News That Lives on Your Desktop
By Kim Hart
It's tough to keep up with all the blogs, Web sites and emails that have become daily required reading. Finding a way to have all that delivered directly to you, and then sifting through it to find the stuff you actually want to take time to read, is more and more important.
Two local companies have teamed up to do just that. Chantilly-based BIA Information Network
this week launched a product called NewsView, an application that lives on your desktop and constantly pulls headlines, sports scores, traffic, weather and videos -- only the ones you indicate having an interest in -- from a variety of news sources. A lot of the content is provided by Voxant of Falls Church, which distributes licensed content from Web sites such as the New York Times, Huffington Post, Reuters, CBS and the National Hockey League.
News aggregators are hardly new. Many people use RSS readers, widgets or home pages such as iGoogle to stay on top of their favorite online material. NewsView, BIN's product, is different in that it's an application you download directly to your desktop and isn't dependent on having a browser window open, said Mike Ferrara, vice president of BIA Information Network, which is a subsidiary of BIA Financial Network.
"Widgets are more playful...and they float around on a Facebook page or social network. We're much more of a Swiss Army knife that sits on your desktop," he said.
NewsView is an extention of BIN's older product called ActiveAccess, which is used by private companies and other organizations to brand their news feed to members. TV and radio stations, including Clear Channel of Pittsburgh, use the application to send messages, alerts and news feeds to people who sign up. George Washington University uses it to send out public safety alerts to students. Penn State tailored it to send students updates from the school's athletic department.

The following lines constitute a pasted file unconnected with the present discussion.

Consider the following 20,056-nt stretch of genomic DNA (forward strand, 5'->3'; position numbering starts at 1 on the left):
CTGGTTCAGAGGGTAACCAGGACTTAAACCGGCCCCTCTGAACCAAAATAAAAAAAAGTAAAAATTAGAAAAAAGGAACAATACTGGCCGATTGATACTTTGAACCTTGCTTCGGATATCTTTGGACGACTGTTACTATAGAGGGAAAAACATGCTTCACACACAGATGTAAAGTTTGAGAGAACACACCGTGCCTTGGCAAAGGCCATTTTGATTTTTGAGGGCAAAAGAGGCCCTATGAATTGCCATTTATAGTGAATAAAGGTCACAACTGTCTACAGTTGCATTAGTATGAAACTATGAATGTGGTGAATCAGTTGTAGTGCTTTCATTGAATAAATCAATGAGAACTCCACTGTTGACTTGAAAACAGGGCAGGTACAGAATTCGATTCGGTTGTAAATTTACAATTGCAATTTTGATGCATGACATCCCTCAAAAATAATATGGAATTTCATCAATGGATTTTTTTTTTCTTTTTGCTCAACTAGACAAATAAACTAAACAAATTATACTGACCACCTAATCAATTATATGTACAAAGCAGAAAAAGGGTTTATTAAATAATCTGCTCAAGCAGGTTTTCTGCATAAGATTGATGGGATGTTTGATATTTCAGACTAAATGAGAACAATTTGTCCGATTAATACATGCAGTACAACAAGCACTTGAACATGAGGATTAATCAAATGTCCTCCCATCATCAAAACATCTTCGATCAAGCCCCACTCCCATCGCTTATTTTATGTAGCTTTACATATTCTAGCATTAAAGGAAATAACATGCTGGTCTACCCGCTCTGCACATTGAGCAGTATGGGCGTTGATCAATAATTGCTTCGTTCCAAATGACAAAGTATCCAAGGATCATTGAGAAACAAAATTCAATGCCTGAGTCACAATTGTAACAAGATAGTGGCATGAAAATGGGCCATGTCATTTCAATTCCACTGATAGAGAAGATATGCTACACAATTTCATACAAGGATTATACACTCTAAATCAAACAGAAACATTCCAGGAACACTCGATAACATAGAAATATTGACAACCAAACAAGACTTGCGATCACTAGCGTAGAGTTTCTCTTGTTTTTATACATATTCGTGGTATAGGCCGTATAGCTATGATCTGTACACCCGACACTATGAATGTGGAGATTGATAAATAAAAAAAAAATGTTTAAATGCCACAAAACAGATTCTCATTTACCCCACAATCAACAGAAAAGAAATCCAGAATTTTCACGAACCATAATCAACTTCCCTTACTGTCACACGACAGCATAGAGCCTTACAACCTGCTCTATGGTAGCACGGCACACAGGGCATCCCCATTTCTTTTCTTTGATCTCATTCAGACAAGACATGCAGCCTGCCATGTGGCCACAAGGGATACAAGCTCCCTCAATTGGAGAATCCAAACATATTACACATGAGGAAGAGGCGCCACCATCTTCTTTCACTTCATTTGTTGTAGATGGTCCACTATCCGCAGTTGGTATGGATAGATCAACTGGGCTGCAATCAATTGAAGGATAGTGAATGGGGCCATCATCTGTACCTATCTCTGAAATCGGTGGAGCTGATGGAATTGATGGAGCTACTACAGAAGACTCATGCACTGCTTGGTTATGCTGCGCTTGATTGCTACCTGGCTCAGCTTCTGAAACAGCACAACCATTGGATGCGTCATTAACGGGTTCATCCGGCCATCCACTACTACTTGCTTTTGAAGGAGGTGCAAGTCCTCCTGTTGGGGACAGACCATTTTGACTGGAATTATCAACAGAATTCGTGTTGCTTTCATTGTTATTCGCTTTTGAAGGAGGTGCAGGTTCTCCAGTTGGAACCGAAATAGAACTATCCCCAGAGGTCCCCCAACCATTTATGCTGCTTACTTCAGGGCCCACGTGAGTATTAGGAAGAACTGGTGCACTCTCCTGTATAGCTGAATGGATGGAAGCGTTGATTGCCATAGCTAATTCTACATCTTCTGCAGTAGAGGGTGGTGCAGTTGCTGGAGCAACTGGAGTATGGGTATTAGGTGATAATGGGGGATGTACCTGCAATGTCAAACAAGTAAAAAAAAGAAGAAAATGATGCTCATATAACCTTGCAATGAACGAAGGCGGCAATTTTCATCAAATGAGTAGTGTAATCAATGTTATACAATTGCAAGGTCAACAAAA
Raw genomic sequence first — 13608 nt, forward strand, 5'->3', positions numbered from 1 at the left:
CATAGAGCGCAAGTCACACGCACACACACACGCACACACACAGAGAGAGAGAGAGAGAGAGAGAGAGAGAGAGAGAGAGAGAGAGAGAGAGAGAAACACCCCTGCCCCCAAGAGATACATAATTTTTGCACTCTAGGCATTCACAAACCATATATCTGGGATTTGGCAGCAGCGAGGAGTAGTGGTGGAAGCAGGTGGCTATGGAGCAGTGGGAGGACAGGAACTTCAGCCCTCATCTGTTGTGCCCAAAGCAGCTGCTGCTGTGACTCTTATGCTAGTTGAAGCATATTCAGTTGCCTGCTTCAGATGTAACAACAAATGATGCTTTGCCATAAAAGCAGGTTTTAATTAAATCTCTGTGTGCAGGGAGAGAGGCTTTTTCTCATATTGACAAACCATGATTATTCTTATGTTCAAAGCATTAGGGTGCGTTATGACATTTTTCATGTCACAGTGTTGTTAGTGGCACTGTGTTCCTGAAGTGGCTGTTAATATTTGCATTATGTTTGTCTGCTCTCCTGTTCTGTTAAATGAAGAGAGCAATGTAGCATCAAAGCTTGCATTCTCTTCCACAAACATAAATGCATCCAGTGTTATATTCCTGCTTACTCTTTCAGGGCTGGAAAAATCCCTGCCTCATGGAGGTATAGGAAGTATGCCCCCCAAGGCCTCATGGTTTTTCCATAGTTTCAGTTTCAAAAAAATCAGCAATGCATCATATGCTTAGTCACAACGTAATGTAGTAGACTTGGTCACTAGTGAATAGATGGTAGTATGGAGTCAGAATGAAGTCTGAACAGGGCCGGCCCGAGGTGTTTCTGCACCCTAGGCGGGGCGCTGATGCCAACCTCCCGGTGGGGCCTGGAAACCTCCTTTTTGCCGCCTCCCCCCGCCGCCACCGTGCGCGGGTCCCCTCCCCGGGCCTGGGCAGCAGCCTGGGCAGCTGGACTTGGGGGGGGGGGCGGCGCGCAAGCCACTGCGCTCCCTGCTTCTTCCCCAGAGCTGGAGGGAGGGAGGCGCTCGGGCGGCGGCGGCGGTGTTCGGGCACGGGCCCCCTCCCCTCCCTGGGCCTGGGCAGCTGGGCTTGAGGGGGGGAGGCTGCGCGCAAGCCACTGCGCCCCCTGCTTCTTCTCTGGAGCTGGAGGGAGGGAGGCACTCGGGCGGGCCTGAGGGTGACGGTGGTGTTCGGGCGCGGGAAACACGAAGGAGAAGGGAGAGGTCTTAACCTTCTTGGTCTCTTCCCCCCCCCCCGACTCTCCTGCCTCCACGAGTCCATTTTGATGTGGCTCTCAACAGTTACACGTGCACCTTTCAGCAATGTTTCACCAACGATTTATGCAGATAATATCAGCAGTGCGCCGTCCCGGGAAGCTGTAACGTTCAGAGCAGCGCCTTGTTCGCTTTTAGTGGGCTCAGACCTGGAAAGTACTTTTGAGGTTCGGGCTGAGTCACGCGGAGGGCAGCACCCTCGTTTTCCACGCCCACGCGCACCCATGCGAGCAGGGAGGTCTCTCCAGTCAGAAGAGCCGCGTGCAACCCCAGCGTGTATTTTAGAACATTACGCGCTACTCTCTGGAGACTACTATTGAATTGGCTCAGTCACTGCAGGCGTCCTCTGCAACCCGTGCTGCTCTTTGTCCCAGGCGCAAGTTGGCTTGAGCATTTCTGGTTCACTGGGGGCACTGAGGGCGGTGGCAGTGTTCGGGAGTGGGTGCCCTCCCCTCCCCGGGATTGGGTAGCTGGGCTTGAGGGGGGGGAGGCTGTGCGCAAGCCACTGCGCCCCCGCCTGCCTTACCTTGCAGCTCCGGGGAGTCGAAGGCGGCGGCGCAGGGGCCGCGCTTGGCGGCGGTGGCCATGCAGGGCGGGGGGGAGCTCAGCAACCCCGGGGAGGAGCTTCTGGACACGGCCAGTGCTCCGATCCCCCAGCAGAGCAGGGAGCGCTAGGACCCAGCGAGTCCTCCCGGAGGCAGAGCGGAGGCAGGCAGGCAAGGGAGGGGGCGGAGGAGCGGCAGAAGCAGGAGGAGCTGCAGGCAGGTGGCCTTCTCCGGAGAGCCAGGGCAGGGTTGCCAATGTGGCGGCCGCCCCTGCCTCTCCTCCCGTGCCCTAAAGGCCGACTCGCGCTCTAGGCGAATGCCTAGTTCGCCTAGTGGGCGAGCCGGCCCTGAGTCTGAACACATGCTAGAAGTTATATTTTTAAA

Ferrara said NewsView is intended for consumers who want to tailor their news-gathering. But desktop space is precious real estate, and the company needs to strike a balance between providing useful information without bombarding users with ads and content they don't want.
"We don't want to be in a situation where we're annoying people in any way," Ferrara said.
Consumers can choose the content they want to receive from the 300 or so providers Voxant works with.
Marcien Jenckes, Voxant's CEO, describes the company as a portal turned inside out. Instead of working like sites such as Yahoo or AOL that aggregate content on their pages, Voxant distributes content across about 20,000 other sites. It makes money by selling advertising to compensate both the content producers and distribution partners. Videos make up about a third of Voxant's content.
Right now, Voxant mainly sends content to blogs and Web sites. BIN's product is the first desktop application the company has worked with.
"Part of the reason our product is so appealing to marketers is that Web audiences are highly disaggregated," Jenkes said. "The highest level of engagement is spread all over these sites all over the Web. Historically ad-buying has been very concentrated. So the appeal to them is being able to reach users scattered across sites all over."
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